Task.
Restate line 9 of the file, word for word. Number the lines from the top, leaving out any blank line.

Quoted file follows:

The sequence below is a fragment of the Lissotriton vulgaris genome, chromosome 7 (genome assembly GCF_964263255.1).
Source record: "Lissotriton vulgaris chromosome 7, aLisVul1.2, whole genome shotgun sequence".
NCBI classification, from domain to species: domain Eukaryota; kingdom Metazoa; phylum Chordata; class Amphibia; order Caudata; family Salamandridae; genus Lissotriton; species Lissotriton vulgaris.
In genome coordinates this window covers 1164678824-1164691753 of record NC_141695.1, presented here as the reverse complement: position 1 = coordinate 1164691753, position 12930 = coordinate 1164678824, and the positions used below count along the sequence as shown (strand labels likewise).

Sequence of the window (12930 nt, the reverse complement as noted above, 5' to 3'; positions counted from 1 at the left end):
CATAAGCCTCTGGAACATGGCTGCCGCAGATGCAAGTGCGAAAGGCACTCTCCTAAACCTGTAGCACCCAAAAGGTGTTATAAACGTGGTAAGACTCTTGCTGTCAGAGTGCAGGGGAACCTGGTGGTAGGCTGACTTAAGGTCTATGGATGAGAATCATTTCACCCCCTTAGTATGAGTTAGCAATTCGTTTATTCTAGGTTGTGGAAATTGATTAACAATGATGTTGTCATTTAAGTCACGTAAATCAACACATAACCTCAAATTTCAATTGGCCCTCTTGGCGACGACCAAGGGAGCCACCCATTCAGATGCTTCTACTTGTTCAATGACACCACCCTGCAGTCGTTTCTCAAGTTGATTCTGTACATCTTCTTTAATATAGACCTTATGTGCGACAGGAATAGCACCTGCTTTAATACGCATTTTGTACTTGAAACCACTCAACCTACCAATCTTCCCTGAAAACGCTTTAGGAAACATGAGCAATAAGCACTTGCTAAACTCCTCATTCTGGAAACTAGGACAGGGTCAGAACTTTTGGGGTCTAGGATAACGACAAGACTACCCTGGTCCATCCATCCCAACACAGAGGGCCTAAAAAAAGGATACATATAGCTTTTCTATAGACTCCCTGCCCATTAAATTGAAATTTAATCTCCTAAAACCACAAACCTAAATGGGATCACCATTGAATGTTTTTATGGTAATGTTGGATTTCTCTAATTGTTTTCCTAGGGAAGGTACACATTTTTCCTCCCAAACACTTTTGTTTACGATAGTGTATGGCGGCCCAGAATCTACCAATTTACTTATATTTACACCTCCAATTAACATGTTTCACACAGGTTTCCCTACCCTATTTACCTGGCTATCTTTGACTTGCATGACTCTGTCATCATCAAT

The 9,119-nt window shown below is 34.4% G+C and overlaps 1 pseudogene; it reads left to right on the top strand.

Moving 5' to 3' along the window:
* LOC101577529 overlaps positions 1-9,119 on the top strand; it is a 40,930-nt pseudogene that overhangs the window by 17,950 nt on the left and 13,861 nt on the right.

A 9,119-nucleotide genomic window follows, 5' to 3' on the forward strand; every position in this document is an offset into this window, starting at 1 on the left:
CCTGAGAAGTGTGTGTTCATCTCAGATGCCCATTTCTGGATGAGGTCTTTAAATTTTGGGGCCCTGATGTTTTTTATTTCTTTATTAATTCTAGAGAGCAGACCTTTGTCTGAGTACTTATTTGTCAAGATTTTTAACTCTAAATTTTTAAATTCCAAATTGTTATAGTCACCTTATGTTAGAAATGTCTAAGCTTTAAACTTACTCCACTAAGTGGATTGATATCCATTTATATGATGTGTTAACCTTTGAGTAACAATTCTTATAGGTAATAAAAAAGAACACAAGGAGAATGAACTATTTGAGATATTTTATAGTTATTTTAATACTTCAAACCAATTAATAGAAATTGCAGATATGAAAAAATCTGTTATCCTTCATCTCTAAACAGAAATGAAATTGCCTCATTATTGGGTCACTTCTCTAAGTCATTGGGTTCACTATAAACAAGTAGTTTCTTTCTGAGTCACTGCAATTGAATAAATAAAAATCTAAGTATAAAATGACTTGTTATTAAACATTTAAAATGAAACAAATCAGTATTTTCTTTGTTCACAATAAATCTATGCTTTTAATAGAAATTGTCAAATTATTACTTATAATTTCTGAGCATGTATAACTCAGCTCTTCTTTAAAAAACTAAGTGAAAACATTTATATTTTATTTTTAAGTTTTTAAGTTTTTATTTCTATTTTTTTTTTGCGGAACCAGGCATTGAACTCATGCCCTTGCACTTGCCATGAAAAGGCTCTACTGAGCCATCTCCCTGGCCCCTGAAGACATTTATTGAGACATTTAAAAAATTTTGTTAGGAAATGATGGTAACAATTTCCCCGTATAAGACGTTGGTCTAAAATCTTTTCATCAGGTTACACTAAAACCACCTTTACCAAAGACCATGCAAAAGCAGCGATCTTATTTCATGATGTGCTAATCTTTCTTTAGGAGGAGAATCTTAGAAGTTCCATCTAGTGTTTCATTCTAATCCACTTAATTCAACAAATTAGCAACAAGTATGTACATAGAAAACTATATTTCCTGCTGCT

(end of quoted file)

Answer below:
* LOC101577529 overlaps positions 1-9,119 on the top strand; it is a 40,930-nt pseudogene that overhangs the window by 17,950 nt on the left and 13,861 nt on the right.